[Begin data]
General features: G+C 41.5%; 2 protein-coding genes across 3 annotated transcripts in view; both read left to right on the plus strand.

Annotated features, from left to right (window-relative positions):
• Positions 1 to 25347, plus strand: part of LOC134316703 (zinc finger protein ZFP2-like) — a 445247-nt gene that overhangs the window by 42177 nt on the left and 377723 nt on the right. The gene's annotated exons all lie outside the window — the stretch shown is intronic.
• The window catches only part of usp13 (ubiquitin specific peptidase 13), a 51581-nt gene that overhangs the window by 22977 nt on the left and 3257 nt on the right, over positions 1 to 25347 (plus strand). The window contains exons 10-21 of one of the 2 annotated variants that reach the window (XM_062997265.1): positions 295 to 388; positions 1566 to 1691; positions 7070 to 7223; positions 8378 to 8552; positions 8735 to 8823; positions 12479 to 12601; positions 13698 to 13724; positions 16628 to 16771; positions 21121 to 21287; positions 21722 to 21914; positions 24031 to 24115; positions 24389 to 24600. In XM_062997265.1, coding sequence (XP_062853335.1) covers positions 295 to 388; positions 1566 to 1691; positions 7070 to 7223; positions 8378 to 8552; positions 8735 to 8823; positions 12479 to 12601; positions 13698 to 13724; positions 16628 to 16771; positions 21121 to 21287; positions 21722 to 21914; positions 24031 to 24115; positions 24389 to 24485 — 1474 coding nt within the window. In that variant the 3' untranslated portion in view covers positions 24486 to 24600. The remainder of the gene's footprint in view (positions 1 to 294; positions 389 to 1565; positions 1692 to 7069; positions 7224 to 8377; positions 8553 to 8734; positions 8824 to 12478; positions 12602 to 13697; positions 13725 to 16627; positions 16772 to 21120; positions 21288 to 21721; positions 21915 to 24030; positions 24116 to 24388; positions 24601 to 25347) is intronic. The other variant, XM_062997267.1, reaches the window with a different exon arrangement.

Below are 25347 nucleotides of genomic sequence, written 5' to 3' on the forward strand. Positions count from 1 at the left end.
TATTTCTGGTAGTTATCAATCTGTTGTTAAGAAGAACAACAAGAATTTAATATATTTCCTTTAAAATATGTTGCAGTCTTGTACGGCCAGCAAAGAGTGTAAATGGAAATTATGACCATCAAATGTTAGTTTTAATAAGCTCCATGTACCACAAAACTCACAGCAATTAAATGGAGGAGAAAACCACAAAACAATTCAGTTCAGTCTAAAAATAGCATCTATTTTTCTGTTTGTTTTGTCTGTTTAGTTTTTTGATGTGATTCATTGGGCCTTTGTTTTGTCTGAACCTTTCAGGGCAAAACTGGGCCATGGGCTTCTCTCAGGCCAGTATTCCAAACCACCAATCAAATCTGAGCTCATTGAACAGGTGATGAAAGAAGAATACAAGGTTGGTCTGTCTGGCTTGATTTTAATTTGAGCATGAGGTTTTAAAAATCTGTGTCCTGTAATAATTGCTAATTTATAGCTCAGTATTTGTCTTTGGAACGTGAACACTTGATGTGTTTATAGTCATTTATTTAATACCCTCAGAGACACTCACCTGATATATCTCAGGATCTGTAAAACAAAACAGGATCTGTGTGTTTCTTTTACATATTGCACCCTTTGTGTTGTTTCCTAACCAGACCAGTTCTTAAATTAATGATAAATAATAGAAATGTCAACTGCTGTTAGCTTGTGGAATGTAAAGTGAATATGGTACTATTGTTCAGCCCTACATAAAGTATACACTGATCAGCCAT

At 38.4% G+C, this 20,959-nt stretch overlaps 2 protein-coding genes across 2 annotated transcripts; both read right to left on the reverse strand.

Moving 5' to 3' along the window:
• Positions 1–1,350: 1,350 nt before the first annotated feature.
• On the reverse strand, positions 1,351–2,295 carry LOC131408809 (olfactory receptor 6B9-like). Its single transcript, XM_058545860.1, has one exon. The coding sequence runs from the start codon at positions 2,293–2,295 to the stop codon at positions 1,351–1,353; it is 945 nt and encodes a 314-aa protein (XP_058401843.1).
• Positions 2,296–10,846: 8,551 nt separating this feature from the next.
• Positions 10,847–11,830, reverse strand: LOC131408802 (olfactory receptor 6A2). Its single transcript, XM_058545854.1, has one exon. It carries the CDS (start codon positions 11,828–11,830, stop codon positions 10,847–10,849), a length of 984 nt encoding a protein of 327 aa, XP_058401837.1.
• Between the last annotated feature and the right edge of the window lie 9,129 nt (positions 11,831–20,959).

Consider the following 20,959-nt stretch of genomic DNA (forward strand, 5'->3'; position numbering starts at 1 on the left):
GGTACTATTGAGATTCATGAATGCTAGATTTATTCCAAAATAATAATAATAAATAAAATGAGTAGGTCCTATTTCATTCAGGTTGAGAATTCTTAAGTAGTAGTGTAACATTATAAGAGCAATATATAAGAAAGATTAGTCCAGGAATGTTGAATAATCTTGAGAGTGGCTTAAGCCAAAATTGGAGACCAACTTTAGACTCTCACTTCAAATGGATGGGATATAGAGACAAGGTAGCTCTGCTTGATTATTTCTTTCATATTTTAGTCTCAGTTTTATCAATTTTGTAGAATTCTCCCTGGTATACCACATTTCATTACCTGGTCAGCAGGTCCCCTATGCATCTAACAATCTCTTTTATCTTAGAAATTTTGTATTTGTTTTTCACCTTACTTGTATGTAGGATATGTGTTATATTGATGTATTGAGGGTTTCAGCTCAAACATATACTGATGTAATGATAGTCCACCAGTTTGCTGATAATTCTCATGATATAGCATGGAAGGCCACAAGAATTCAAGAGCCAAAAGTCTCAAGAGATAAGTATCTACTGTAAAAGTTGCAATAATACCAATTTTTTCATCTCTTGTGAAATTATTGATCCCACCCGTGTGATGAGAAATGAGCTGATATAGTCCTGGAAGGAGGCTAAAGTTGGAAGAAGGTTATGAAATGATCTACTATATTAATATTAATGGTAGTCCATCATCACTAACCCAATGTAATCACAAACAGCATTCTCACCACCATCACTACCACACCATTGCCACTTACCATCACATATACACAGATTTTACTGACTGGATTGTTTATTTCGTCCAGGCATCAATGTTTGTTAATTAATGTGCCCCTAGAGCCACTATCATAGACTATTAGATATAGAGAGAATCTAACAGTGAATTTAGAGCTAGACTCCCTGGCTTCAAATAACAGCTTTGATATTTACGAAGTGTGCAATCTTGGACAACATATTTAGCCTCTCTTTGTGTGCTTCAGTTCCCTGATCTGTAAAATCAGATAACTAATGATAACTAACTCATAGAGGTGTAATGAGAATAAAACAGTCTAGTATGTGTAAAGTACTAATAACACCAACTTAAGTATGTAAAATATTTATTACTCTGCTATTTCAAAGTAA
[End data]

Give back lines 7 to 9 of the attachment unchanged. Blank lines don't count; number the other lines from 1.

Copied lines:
At 38.4% G+C, this 20,959-nt stretch overlaps 2 protein-coding genes across 2 annotated transcripts; both read right to left on the reverse strand.

Moving 5' to 3' along the window:
• Positions 1–1,350: 1,350 nt before the first annotated feature.